Loose Loops Sink Mates
Backlashes happen. The more you fish, the more you will see, so learning how to deal with them is going to result in more caught fish and fewer injuries to your fingers. Keeping the spool free of loose loops helps keep backlashes to a minimum; however, freeing up those loops in the wrong way can result in a lost fish or worse, a severe injury.
I see far too many mates trying to pull loose line directly off the reel while we are trolling. That is a big no-no. Always pull the line from the rod tip and make sure it lies down in a safe manner away from your feet or anything else the line can get caught on or overboard. You never know when you are going to get a bite, and with heavy line coming tight very fast, it might catch on something or someone. I once saw a mate almost lose a digit when a stray loop of 80-pound line came tight around his finger. Luckily, he only needed a lot of stitches and not a new finger.
I started using younger, less experienced mates over the last year. Some of the mates have had a year or two on the water under captains as a first or second mate, but I am seeing some bad habits that should have been taken care of in their first year. One of these is a safety belt—all deckhands should wear a belt around their waists while fishing.
The belt should hold a number of important tools, such as pliers, a bait needle, a bait knife and the all-important safety knife. I don’t know why, but it seems like all the new mates want to leave these tools on the rocket launcher and spend half the day running back and forth from transom to chair or stopping to ask for someone to hand them a tool. This is unacceptable. If you get in a situation where you are pulled over, either by a fish or a dock line, having the right tool could save your life, so wear your tool belt.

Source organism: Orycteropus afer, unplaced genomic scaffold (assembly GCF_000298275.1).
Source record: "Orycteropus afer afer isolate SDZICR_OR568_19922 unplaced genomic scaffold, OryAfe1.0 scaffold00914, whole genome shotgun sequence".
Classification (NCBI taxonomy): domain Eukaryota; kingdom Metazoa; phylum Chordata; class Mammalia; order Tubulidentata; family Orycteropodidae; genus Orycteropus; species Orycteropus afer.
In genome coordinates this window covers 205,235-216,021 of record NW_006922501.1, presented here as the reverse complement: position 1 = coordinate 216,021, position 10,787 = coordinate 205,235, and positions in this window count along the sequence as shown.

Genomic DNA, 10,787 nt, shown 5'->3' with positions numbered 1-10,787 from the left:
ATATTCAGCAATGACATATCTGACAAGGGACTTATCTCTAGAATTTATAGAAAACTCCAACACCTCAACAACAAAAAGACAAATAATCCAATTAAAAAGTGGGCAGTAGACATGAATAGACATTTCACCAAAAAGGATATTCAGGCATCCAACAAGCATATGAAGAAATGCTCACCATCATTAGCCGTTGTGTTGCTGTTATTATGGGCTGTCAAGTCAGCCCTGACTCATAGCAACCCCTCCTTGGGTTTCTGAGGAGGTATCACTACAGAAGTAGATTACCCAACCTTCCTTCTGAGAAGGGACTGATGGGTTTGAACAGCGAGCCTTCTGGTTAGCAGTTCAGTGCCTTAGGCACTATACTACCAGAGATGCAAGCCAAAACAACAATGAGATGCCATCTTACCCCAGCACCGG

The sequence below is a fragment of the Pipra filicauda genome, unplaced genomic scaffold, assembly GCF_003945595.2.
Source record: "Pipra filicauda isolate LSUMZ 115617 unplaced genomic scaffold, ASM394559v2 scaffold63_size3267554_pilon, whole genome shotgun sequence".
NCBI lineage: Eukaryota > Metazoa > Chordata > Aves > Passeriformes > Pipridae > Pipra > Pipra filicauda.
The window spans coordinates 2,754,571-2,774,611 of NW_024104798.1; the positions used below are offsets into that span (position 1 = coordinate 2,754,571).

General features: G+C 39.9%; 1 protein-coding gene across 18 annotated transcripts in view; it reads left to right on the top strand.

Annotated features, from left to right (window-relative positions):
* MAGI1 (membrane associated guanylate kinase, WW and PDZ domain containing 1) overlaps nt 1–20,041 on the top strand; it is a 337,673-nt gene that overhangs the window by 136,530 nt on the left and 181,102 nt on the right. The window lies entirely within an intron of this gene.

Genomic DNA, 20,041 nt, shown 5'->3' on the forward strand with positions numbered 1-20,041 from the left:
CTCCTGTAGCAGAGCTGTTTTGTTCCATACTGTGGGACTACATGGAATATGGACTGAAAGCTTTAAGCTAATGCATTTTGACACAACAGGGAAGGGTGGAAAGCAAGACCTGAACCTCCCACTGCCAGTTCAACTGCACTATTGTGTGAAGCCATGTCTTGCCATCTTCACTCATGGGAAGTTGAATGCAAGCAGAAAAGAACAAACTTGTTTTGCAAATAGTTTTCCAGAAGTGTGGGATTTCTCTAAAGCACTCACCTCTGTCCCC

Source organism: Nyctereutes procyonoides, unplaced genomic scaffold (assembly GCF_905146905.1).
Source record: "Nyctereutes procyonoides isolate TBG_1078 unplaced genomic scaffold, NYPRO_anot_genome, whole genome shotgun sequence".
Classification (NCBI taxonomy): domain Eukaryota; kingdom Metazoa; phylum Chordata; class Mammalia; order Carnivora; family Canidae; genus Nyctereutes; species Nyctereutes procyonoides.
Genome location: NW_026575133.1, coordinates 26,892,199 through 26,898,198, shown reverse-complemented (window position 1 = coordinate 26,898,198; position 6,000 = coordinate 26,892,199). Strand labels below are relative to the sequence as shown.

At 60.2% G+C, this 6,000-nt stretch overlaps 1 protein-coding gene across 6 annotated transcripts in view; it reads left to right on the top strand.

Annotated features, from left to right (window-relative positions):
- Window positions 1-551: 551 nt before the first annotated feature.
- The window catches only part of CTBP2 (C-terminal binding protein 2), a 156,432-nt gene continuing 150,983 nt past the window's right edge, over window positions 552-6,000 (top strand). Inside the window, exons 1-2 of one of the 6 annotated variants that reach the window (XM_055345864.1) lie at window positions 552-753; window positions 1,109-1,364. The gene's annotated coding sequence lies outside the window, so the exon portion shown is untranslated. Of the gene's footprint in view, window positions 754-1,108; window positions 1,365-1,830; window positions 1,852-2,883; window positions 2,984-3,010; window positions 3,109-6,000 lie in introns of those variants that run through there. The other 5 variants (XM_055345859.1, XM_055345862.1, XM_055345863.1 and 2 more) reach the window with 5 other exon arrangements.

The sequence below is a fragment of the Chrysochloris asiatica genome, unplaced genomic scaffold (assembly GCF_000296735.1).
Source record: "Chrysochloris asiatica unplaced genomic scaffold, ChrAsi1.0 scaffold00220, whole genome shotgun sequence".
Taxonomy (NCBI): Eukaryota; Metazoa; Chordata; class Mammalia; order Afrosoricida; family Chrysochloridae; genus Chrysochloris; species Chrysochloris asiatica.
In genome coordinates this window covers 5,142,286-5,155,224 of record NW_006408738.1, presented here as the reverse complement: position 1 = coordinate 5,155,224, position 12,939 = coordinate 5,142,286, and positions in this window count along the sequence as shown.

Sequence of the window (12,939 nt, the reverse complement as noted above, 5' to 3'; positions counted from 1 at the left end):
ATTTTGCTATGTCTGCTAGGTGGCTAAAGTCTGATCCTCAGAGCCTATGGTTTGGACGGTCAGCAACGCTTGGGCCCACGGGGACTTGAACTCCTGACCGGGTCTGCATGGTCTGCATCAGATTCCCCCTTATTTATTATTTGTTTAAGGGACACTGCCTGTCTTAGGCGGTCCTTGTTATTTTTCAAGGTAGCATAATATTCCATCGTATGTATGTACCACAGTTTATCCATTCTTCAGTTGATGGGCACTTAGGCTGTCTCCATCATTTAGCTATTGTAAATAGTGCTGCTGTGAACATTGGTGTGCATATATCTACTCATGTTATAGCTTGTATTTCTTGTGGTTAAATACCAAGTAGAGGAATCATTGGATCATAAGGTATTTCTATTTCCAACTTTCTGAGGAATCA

Proper Step Box Setup
This one might seem petty, but it has hurt many people and it’s the first thing you should have learned as a boat washer, let alone as a mate. It surprises me how many mates don’t know this basic tip. It’s your step box; always have the lid open up outboard.
If the lid to the box opens inboard, as a person steps too far inboard on the lid, it can lift, and the angle of the lifted lid lets the foot slip, sending the person downward. Usually, the person’s backside hits the covering board at a high rate of speed. Not a good feeling because someone did not know how to set up a simple step box, so take care, the person you save could be you.